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I saw something that eARC compresses lossless audio over HDMI to your receiver or SSP. Is this true? I don't use eARC but thought I would mention and ask here if anyone knows?
 

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From the same WhatHiFi article:


There’s scope for eARC to deliver up to 32 channels of audio, including eight-channel, 24bit/192kHz uncompressed data streams at speeds of up to 38Mbps.
 

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So eArc now is compressed but they plan to have eight channel 192-24 in the future? All broadcast video is no higher than 48k so why would they do that? And will current HDMI eARC capable cards be capable of accepting the uncompressed audio with a software upgrade?
 

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My understanding is that is compressed but extended ARC allows for much greater bandwidth as a result of HDMI 2.1

"Enhanced Audio Return Channel (also known as eARC) is the next generation of ARC. It’s a feature implemented in the most recent HDMI 2.1 specification.


The main benefit of eARC is a big boost in bandwidth and speed. This allows you to send higher-quality audio from your TV to a soundbar or AV receiver.


There’s scope for eARC to deliver up to 32 channels of audio, including eight-channel, 24bit/192kHz uncompressed data streams at speeds of up to 38Mbps.


This means all those high bitrate formats currently available on Blu-ray discs, 4K Blu-rays and some streaming services – Dolby TrueHD, DTS-HD Master Audio and object-based formats such as Dolby Atmos and DTS:X – will all be compatible.


But whether manufacturers choose to support them all remains to be seen.

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On paper, HDMI eARC should also make the handshake between compatible devices much smoother and negate the need to activate HDMI CEC (which doesn’t always work properly) - so operating multiple products shouldn’t require any extra steps to get things up and running.


As is the case with ARC, you’ll need two devices with compatible HDMI eARC sockets for the protocol to work. This means they need to meet the HDMI 2.1 standard but, at the time of writing, there is only a handful of products carrying HDMI 2.1 currently on the market.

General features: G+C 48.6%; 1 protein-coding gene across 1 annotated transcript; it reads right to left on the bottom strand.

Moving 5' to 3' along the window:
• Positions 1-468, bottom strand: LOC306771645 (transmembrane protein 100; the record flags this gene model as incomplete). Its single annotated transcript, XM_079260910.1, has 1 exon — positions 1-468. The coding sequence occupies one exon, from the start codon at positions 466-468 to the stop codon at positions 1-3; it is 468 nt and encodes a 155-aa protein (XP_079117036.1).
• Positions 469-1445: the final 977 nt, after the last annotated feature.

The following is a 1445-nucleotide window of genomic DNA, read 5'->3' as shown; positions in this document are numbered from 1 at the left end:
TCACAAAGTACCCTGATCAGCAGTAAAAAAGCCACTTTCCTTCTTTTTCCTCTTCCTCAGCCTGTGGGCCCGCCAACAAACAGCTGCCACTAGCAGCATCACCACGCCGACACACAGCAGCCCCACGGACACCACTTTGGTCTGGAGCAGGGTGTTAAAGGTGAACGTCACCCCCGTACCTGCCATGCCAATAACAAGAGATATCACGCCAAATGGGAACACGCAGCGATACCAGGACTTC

The first 4K TVs to sport HDMI 2.1 inputs emerged from LG in 2019. All of LG's 2020 OLED TVs are HDMI 2.1 certified too, but it's a very mixed bag where other TV manufacturers and their TV ranges are concerned."
 

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A new new HDMI card or just the new HDMI card that went into my unit with the CB V upgrade? I believe mine to be the latest they have. John said it used HDMI 2.0b. I had thought eARC (as opposed to ARC) was implemented as part of the HDMI 2.1 standard:

From WhatHiFi: "
Enhanced Audio Return Channel (also known as eARC) is the next generation of ARC. It’s a feature implemented in the most recent HDMI 2.1 specification."

but I note the text in the data sheet from MDS. That said, I can't see a reason why I'd ever need it. My display isn't going to act a source device for my CB.
A new card specifically with eARC, not the one you have. In testing a few months back. I don't think it's shipping yet. No I don't really need it but some will.
 

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I have been keeping up with Audiosciencereview measurements of pre-pros. Looks like you still do need both dac upgrades and software upgrades😉. Theta reigns supreme on the hardware side and has several generations of dac cards. It’s something that the very first now 20 years old Theta dacs match what some are selling for mega bucks now. Nothing is close to the Xtreme D-3 dacs on the market. Being able to slave Gen 8 dacs to Casablanca is just decades ahead of what the completion can do. Nell Sinclair was a visionary.
 
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